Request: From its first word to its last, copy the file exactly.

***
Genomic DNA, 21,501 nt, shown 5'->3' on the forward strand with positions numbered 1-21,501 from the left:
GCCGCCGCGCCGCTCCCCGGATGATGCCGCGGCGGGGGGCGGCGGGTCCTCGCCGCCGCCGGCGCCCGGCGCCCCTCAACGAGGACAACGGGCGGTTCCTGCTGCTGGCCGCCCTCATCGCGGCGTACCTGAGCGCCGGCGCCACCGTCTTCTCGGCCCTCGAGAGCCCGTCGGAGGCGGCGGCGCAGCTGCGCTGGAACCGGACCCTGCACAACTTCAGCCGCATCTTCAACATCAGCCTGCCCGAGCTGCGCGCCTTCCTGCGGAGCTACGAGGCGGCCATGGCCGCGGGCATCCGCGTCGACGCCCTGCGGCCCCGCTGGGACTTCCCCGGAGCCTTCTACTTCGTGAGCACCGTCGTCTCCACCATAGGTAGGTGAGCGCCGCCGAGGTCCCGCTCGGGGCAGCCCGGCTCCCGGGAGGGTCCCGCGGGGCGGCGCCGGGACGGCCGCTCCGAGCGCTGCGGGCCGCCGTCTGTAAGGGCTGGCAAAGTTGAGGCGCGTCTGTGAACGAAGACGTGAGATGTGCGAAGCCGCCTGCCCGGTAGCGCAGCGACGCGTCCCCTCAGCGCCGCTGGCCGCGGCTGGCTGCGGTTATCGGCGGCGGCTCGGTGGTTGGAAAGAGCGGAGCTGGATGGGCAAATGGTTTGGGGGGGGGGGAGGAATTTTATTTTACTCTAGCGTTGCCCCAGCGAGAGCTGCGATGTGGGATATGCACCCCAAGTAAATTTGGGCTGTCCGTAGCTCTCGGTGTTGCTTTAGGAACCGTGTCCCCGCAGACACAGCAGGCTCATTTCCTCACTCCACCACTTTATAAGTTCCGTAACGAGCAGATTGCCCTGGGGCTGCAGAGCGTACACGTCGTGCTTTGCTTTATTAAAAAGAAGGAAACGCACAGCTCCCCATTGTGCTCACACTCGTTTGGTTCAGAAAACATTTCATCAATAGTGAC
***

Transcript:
Genomic DNA, 21,501 nt, shown 5'->3' on the forward strand with positions numbered 1-21,501 from the left:
GCCGCCGCGCCGCTCCCCGGATGATGCCGCGGCGGGGGGCGGCGGGTCCTCGCCGCCGCCGGCGCCCGGCGCCCCTCAACGAGGACAACGGGCGGTTCCTGCTGCTGGCCGCCCTCATCGCGGCGTACCTGAGCGCCGGCGCCACCGTCTTCTCGGCCCTCGAGAGCCCGTCGGAGGCGGCGGCGCAGCTGCGCTGGAACCGGACCCTGCACAACTTCAGCCGCATCTTCAACATCAGCCTGCCCGAGCTGCGCGCCTTCCTGCGGAGCTACGAGGCGGCCATGGCCGCGGGCATCCGCGTCGACGCCCTGCGGCCCCGCTGGGACTTCCCCGGAGCCTTCTACTTCGTGAGCACCGTCGTCTCCACCATAGGTAGGTGAGCGCCGCCGAGGTCCCGCTCGGGGCAGCCCGGCTCCCGGGAGGGTCCCGCGGGGCGGCGCCGGGACGGCCGCTCCGAGCGCTGCGGGCCGCCGTCTGTAAGGGCTGGCAAAGTTGAGGCGCGTCTGTGAACGAAGACGTGAGATGTGCGAAGCCGCCTGCCCGGTAGCGCAGCGACGCGTCCCCTCAGCGCCGCTGGCCGCGGCTGGCTGCGGTTATCGGCGGCGGCTCGGTGGTTGGAAAGAGCGGAGCTGGATGGGCAAATGGTTTGGGGGGGGGGGAGGAATTTTATTTTACTCTAGCGTTGCCCCAGCGAGAGCTGCGATGTGGGATATGCACCCCAAGTAAATTTGGGCTGTCCGTAGCTCTCGGTGTTGCTTTAGGAACCGTGTCCCCGCAGACACAGCAGGCTCATTTCCTCACTCCACCACTTTATAAGTTCCGTAACGAGCAGATTGCCCTGGGGCTGCAGAGCGTACACGTCGTGCTTTGCTTTATTAAAAAGAAGGAAACGCACAGCTCCCCATTGTGCTCACACTCGTTTGGTTCAGAAAACATTTCATCAATAGTGAC